For 603 reviews, this critic has graded:
  • 48% higher than the average critic
  • 2% same as the average critic
  • 50% lower than the average critic
On average, this critic grades 5.2 points lower than other critics. (0-100 point scale)

Sara Stewart's Scores

  • Movies
  • TV
Average review score: 59
Highest review score: 100 Trainwreck
Lowest review score: 0 Everly
Score distribution:
603 movie reviews
    • 53 Metascore
    • 75 Sara Stewart
    Washington and Zendaya, freed from lockdown, dig into the dialogue with zest, and they’ve got a palpable chemistry even in the midst of some horribly hurtful exchanges.
    • 74 Metascore
    • 75 Sara Stewart
    With one slight wobble toward the conclusion, Ashe’s screenplay is terrific at letting its characters speak and act honestly: His dialogue is heartfelt and realistic. “Sylvie’s” is a love letter to the delights of a well-told love story.
    • 69 Metascore
    • 75 Sara Stewart
    Tonally, Happiest Season is a bit uneven; it can move from broad hijinks to high emotion a little too quickly. But it also delivers wonderfully heartfelt moments.
    • 52 Metascore
    • 63 Sara Stewart
    This is a Disney adaptation, beautiful but frequently treacly.
    • 72 Metascore
    • 63 Sara Stewart
    Being a lesbian period piece, the film’s earned inevitable comparisons to last year’s “Portrait of a Lady on Fire.” Sure, it’s similar, minus the chemistry, humor and joy. There are definitely corsets in both.
    • 54 Metascore
    • 63 Sara Stewart
    I’d have been curious to see more about Reddy’s interactions with the women’s movement, but the film mostly has room for this one woman. Thanks to Cobham-Hervey’s performance, it’s an engaging, if fairly familiar, story.
    • 52 Metascore
    • 50 Sara Stewart
    If you’re into seeing Johnny Depp and Robert Pattinson play truly despicable government officials, have I got a movie for you!
    • 67 Metascore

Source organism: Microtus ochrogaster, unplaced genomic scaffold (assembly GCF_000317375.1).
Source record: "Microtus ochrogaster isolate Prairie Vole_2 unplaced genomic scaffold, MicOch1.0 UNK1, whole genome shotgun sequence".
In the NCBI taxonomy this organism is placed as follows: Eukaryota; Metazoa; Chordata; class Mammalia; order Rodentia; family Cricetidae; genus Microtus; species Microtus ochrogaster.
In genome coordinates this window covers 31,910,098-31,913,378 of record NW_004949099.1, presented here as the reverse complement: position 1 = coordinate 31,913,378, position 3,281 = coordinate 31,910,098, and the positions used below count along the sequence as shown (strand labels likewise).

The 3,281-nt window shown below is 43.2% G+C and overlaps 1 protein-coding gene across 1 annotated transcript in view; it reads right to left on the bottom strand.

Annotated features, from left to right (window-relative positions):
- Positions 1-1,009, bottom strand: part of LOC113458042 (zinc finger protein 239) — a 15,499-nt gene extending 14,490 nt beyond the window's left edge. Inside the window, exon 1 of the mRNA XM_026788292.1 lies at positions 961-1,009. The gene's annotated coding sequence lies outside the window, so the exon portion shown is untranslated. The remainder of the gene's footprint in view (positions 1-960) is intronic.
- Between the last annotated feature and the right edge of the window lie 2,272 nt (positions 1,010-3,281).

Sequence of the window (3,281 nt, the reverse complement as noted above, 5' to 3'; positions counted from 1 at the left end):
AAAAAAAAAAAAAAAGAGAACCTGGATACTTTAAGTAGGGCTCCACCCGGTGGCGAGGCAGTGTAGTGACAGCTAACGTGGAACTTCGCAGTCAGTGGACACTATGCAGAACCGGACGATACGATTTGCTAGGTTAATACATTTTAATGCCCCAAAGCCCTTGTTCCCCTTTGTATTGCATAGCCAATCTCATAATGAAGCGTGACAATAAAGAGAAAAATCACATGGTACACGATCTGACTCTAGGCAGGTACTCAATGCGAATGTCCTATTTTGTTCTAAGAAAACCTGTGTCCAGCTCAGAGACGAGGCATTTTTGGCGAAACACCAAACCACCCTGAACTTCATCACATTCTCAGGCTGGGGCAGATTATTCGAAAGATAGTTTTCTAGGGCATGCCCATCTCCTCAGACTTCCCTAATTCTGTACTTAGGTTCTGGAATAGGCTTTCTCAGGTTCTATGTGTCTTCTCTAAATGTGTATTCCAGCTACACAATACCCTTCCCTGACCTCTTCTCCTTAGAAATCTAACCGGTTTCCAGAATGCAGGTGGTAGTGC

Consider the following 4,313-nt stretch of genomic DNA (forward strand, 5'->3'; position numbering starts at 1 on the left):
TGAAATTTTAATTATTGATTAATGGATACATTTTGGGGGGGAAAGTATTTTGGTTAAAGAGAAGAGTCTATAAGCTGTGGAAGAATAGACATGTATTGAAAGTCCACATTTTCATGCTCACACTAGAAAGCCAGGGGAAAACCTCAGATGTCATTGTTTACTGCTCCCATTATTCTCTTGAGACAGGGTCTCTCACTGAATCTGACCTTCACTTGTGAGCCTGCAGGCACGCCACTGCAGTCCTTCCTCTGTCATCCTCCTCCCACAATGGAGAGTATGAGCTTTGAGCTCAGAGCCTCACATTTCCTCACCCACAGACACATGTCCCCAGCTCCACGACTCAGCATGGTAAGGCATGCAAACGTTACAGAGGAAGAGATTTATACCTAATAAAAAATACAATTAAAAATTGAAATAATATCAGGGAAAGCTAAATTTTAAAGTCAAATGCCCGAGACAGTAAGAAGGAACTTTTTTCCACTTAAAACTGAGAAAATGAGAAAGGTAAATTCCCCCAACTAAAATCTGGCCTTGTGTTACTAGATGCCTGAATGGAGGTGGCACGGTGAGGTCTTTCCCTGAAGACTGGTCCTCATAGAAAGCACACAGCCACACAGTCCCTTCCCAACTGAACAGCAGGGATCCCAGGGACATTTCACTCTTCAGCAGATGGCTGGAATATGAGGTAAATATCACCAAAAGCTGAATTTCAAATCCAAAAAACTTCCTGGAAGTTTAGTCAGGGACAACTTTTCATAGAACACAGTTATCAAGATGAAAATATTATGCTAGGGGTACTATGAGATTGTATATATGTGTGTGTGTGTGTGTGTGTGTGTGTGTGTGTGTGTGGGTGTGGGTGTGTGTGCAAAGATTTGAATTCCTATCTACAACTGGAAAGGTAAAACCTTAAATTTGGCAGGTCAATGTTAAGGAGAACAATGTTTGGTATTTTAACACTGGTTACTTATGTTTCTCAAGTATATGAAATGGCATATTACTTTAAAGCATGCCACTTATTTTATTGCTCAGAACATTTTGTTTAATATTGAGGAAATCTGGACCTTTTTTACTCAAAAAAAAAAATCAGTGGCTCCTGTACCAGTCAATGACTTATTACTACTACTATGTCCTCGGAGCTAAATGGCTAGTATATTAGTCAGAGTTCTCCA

• 75 Sara Stewart
    Garbus’ film is at its best when giving voice to the female relatives of these victims, who come together to pressure the cops — who’ve been instructed to downplay the possible connection between the killings — to do more.
    • 64 Metascore
    • 75 Sara Stewart
    Davidson expertly plays the role like he’s playing . . . well, Pete Davidson, which is how I imagine his career will go.
    • 65 Metascore
    • 75 Sara Stewart
    Bennett, who’s been largely off the radar for a while, is heartbreaking and, eventually, fierce as her character begins to crave change.
    • 72 Metascore
    • 50 Sara Stewart
    The idea of combining creature-feature invisibility with domestic-abuse gaslighting — playing with someone’s reality to make them think they’re going insane — is inspired. This middling horror film, regrettably, is not.
    • 44 Metascore
    • 50 Sara Stewart
    Using autism as a plot device walks a fine line between empathetic and exploitative, and The Night Clerk is wobbly in that respect.
    • 54 Metascore
    • 50 Sara Stewart
    The intriguing story behind Seberg and the always-interesting Kristen Stewart promised greatness. But this biopic squanders both; it’s a bland period piece with an irritating lack of focus.
    • 71 Metascore
    • 75 Sara Stewart